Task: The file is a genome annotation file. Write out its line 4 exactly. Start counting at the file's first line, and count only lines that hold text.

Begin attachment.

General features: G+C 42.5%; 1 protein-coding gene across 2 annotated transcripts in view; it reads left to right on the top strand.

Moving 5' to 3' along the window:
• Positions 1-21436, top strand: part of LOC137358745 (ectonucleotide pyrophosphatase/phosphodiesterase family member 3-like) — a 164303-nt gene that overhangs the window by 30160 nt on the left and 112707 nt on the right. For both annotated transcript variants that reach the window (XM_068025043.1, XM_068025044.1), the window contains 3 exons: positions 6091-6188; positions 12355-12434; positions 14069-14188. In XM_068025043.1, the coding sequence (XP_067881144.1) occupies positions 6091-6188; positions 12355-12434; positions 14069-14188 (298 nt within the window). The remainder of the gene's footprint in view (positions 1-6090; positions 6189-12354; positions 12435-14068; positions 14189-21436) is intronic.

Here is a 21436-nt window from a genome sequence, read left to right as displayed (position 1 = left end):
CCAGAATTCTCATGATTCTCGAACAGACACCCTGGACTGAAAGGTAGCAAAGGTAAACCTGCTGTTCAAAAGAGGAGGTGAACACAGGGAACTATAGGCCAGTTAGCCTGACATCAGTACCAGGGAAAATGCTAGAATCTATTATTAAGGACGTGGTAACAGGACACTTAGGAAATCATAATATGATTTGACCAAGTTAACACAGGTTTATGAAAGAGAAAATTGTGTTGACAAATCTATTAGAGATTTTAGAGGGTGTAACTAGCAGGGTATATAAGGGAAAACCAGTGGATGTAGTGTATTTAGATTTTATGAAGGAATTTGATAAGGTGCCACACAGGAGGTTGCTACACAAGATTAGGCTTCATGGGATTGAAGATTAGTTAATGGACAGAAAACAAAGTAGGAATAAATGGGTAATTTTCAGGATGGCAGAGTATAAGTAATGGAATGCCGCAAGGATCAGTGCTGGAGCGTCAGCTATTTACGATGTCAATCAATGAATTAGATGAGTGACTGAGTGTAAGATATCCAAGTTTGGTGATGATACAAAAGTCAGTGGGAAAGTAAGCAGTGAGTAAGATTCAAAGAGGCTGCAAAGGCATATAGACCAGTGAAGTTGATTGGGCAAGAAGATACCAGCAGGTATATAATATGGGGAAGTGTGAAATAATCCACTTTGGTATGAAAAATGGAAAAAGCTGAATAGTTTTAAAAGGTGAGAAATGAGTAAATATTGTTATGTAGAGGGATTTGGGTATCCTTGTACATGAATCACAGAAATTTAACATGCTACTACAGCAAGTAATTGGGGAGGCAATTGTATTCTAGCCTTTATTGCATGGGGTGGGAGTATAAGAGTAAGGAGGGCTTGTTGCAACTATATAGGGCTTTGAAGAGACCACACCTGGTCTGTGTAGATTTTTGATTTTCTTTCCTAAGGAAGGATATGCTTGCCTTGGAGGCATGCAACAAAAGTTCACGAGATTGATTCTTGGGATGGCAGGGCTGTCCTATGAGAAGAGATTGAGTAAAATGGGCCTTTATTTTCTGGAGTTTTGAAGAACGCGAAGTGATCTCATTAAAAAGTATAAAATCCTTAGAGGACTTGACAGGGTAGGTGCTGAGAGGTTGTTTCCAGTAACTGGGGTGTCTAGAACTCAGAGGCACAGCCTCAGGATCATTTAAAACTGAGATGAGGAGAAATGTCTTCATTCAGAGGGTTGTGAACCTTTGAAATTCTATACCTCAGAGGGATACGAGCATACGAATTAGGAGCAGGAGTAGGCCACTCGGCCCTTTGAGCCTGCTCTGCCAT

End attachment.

Here is a 21436-nt window from a genome sequence, read left to right as displayed (position 1 = left end):